Homily for Christ the universal king B23 Nov 2018, by Sermons in
Today we celebrate the feast of Christ, the universal king, and this feast marks the end of the Church’s liturgical calendar. It is a celebration we can consider ancient and new. It is ancient because God did not become king in time, and it is new because the feast has begun. It is a new but significant feast in the Church. This feast was instituted about 93 years ago (1925) by Pope Pius xi in reaction to the growing threat of communism and secularism. These two sought to make man the king of the universe, the center of everything, and the most powerful force. So, the Pope instituted this feast to remind the world that Jesus the Son of God is the universal king, and before him, every knee must bow.
In our first reading, Daniel gazed into the visions of the night and saw on the cloud one like the son of man on whom was conferred sovereignty, glory, and kingship. Jesus referred to himself as the son of man (Mt. 11:19); he is the one in Daniel’s vision whose sovereignty is eternal. The angel Gabriel confirms this eternal sovereignty of Jesus Christ when he appeared to Mary and said to her; and behold, you will conceive in your womb and bear a son, and you shall call his name Jesus. He will be great and will be called the son of the Highest, and the Lord God will give him the throne of his father David, and he will reign over the house of Jacob forever, and of his kingdom, there will be no end (Lk. 1:31-33). He will reign forever in the Church and the life of every believer; he cannot be dethroned.
Jesus Christ is the universal king; he is the ruler of the earth’s kings, as John said in our second reading. John insists in our second reading that Jesus is the one who is coming on the clouds as Daniel saw in his vision; everyone will see him come in his glory. He is the Alpha and the Omega, the beginning and the end of all things. He was, he is, and he is to come. This is the truth, and this truth, we celebrate today that Jesus Christ is the king of kings.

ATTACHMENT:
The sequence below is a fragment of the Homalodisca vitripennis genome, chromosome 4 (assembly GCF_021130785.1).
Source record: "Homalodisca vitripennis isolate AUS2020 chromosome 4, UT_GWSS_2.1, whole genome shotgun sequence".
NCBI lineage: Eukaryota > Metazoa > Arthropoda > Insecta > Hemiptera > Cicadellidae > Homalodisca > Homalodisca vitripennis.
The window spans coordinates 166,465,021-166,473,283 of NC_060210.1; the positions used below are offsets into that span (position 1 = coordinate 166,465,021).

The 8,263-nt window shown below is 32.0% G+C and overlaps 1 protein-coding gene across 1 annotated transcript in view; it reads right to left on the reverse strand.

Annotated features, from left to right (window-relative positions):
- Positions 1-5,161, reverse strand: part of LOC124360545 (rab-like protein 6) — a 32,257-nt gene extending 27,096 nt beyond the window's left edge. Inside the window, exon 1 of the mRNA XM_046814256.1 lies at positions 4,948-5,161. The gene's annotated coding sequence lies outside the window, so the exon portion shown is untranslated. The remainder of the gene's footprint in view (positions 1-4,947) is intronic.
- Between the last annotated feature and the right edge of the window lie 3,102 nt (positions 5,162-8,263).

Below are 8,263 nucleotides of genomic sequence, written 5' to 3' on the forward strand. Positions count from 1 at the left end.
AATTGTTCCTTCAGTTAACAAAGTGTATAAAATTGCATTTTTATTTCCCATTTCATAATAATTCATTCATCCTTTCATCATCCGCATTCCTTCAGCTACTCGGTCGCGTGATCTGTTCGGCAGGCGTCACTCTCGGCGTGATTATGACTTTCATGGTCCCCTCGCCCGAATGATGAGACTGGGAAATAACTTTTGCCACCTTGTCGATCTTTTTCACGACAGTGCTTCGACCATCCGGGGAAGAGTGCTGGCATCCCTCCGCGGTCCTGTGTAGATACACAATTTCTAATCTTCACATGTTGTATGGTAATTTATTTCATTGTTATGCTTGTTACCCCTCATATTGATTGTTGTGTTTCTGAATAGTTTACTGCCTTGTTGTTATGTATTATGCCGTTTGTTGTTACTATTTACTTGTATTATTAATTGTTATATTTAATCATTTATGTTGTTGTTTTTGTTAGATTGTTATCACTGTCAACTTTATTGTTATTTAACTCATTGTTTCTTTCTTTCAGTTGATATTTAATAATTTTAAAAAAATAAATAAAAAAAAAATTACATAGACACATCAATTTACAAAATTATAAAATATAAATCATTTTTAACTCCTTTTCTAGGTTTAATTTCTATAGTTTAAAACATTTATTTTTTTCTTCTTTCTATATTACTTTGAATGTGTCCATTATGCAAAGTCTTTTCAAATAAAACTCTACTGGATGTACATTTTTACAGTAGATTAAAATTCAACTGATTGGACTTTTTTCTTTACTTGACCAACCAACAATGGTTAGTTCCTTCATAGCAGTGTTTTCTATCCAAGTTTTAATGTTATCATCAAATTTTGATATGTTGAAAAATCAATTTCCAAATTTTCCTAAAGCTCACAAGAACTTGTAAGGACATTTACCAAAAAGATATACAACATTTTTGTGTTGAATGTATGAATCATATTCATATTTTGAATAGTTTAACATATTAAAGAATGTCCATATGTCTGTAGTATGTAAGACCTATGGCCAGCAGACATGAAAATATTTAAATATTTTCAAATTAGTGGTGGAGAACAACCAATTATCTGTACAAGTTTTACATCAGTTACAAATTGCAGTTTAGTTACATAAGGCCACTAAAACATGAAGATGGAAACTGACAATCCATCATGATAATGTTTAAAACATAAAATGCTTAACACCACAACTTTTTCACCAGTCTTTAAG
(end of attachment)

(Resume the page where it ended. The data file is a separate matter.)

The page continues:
In our gospel reading this morning, Pilate asked Jesus if he is the king of the Jews. He tried to reduce the kingship and authority of Jesus, for he is not just the king of the Jews but also the king of the universe. Pilate confused his identity; he wasn’t very sure of who Jesus is, just as some Christians are not sure of their faith. They wonder if Jesus is actually the king, and sometimes even doubt his power. When Pilate questioned Jesus about his kingship; Jesus asked him; is that your opinion of me, or what you heard other people say about me? I am more than what you think I am; I am more than what people say I am. For my thoughts are not your thoughts; neither are your ways my ways… For as the heavens are higher than the earth, so are my ways higher than your ways and my thoughts than your thoughts.
When Jesus talked about his kingdom and insist that his kingdom is not of this world, Pilate was shocked and asked; So you are a king then? And without fear, Jesus said yes, I am a king, but my kingdom is not of this world. I know who I am, I know where I am from, and for this, I was born to defend the truth of who I am; the savior king of the universe. This fact is reflected in our responsorial Psalm this morning, that The Lord is king, with majesty enrobed; the Lord has robed himself with might, he has girded himself with power.
Jesus made it very clear that his kingdom is not of this world. In other words, there are other kingdoms. So, which of these kingdoms do you belong to? Who rules in your life? These are questions before us today as we celebrate the kingship of Jesus Christ.
This feast was instituted because communism and secularism were making man the king, relegating God’s power to the background. Today the case is not different; we live in a world where there are so many kingdoms, so many kings and princesses. We live in a world where there are so many forms of powers, principalities, secret societies, and confraternities. Just as in Pope Pius xi’s days, they try to manipulate people into believing that all power belongs to them. Many have been deceived into these groups believing that they cannot become great unless they join these evil associations. Some have gone into all kinds of covenants with the devil; they have sold their souls to the devil in exchange for fame, power, influence, and wealth. They’ve handed themselves over to the devil to be used as agents of darkness and instruments of destruction. But the kingdom of God will overcome and reign forever.
Many are blessed beyond their imaginations and expectations without going into any form of a covenant with the devil; God still blesses his people. He is the king; apart from him, there is no other. Let us there joyfully and confidently proclaim him the universal king and give him the chance to rule in our lives, in our families, and in everything we are connected to. Amen.